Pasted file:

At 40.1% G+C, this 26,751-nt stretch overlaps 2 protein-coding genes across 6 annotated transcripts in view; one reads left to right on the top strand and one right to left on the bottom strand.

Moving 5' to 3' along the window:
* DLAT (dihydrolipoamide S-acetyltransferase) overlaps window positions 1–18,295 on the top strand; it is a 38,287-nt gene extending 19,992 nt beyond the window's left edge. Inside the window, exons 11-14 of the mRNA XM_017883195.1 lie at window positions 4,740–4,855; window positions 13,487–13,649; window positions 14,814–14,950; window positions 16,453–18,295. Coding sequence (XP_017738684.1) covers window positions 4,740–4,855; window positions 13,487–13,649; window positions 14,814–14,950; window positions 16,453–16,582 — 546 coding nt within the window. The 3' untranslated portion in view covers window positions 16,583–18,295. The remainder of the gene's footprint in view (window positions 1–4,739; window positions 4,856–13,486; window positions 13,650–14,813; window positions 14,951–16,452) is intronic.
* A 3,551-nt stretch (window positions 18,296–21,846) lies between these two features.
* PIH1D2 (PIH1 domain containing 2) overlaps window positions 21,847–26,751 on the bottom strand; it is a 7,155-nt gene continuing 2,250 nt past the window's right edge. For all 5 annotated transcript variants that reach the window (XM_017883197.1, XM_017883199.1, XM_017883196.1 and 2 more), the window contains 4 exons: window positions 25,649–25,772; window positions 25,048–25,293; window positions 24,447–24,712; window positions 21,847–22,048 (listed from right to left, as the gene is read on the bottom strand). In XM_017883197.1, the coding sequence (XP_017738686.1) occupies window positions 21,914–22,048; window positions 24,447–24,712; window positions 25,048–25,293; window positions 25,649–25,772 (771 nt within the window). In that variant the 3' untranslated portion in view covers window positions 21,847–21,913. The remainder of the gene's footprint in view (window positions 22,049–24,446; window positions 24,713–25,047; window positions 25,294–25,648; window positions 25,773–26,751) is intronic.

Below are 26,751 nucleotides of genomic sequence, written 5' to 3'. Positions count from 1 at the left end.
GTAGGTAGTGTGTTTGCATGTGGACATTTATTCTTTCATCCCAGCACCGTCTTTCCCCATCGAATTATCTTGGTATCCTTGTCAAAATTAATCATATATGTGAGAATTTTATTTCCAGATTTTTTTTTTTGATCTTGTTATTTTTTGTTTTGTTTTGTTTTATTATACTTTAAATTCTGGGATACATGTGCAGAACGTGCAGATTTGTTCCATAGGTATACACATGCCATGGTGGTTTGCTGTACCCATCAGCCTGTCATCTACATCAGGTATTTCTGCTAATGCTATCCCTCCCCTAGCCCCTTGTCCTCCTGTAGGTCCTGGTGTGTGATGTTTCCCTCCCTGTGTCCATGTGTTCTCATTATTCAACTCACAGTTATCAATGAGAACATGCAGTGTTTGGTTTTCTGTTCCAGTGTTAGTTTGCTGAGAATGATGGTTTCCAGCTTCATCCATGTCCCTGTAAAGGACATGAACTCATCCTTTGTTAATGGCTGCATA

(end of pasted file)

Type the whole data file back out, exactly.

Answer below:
At 40.1% G+C, this 26,751-nt stretch overlaps 2 protein-coding genes across 6 annotated transcripts in view; one reads left to right on the top strand and one right to left on the bottom strand.

Moving 5' to 3' along the window:
* DLAT (dihydrolipoamide S-acetyltransferase) overlaps window positions 1–18,295 on the top strand; it is a 38,287-nt gene extending 19,992 nt beyond the window's left edge. Inside the window, exons 11-14 of the mRNA XM_017883195.1 lie at window positions 4,740–4,855; window positions 13,487–13,649; window positions 14,814–14,950; window positions 16,453–18,295. Coding sequence (XP_017738684.1) covers window positions 4,740–4,855; window positions 13,487–13,649; window positions 14,814–14,950; window positions 16,453–16,582 — 546 coding nt within the window. The 3' untranslated portion in view covers window positions 16,583–18,295. The remainder of the gene's footprint in view (window positions 1–4,739; window positions 4,856–13,486; window positions 13,650–14,813; window positions 14,951–16,452) is intronic.
* A 3,551-nt stretch (window positions 18,296–21,846) lies between these two features.
* PIH1D2 (PIH1 domain containing 2) overlaps window positions 21,847–26,751 on the bottom strand; it is a 7,155-nt gene continuing 2,250 nt past the window's right edge. For all 5 annotated transcript variants that reach the window (XM_017883197.1, XM_017883199.1, XM_017883196.1 and 2 more), the window contains 4 exons: window positions 25,649–25,772; window positions 25,048–25,293; window positions 24,447–24,712; window positions 21,847–22,048 (listed from right to left, as the gene is read on the bottom strand). In XM_017883197.1, the coding sequence (XP_017738686.1) occupies window positions 21,914–22,048; window positions 24,447–24,712; window positions 25,048–25,293; window positions 25,649–25,772 (771 nt within the window). In that variant the 3' untranslated portion in view covers window positions 21,847–21,913. The remainder of the gene's footprint in view (window positions 22,049–24,446; window positions 24,713–25,047; window positions 25,294–25,648; window positions 25,773–26,751) is intronic.

Below are 26,751 nucleotides of genomic sequence, written 5' to 3'. Positions count from 1 at the left end.
GTAGGTAGTGTGTTTGCATGTGGACATTTATTCTTTCATCCCAGCACCGTCTTTCCCCATCGAATTATCTTGGTATCCTTGTCAAAATTAATCATATATGTGAGAATTTTATTTCCAGATTTTTTTTTTTGATCTTGTTATTTTTTGTTTTGTTTTGTTTTATTATACTTTAAATTCTGGGATACATGTGCAGAACGTGCAGATTTGTTCCATAGGTATACACATGCCATGGTGGTTTGCTGTACCCATCAGCCTGTCATCTACATCAGGTATTTCTGCTAATGCTATCCCTCCCCTAGCCCCTTGTCCTCCTGTAGGTCCTGGTGTGTGATGTTTCCCTCCCTGTGTCCATGTGTTCTCATTATTCAACTCACAGTTATCAATGAGAACATGCAGTGTTTGGTTTTCTGTTCCAGTGTTAGTTTGCTGAGAATGATGGTTTCCAGCTTCATCCATGTCCCTGTAAAGGACATGAACTCATCCTTTGTTAATGGCTGCATA